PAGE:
Victorian studies in the Anthropocene: An interview with Claire Colebrook

Peter Adkins*, Wendy Parkins, Claire Colebrook

*Corresponding author for this work

Research output: Contribution to journalComment/debatepeer-review

Abstract / Description of output

In this interview, Claire Colebrook discusses the implications of the Anthropocene for Victorian literature — and, by extension, for the field of Victorian studies — as well as literary history and critical theory more broadly. A literary scholar by training, with a focus on Romanticism, Colebrook is now a leading figure in Anthropocene studies, and her work in this field examines how climate change forces us to reassess the modes of thinking upon which we have come to rely in the humanities. In this provocative discussion, Colebrook addresses the ways in which the Anthropocene might be traced back through Romantic and Victorian poetry, the emergence of post-apocalyptic narratives in the nineteenth century, the challenges posed to feminism by planetary destruction, and the humanities’ complicity with ecological degradation.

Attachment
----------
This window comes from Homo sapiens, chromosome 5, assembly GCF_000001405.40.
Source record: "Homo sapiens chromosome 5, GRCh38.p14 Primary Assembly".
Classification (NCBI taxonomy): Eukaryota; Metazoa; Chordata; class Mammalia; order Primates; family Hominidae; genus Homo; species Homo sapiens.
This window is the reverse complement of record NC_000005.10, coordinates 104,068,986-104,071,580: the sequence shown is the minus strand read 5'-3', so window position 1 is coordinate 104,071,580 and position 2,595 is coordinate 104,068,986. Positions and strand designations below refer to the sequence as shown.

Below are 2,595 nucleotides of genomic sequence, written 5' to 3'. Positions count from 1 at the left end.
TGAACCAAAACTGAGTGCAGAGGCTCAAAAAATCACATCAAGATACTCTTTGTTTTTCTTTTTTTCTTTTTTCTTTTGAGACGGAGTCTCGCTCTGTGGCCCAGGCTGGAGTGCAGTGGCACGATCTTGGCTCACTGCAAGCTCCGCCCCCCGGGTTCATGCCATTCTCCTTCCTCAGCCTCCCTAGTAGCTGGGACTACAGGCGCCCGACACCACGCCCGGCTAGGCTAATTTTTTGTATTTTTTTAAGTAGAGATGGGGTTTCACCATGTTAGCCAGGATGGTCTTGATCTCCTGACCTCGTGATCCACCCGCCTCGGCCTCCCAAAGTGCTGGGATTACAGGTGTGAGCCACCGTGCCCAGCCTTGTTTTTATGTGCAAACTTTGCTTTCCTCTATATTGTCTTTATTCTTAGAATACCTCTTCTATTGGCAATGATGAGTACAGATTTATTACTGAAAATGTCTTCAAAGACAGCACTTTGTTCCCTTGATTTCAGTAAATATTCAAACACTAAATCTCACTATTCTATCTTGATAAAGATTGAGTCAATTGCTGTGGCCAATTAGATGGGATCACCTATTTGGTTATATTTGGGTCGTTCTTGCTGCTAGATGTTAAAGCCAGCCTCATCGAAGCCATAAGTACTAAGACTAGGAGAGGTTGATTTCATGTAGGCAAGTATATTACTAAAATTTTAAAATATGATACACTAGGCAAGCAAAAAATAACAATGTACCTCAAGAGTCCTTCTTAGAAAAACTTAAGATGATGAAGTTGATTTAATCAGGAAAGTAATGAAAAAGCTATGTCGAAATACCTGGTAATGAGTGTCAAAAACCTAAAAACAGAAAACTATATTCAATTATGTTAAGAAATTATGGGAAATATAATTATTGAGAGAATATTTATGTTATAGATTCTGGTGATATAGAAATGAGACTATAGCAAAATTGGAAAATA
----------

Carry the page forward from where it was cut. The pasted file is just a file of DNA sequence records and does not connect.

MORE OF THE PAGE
Original languageEnglish
Number of pages13
Journal19: Interdisciplinary Studies in the Long Nineteenth Century
Publication statusPublished - 6 Jul 2018


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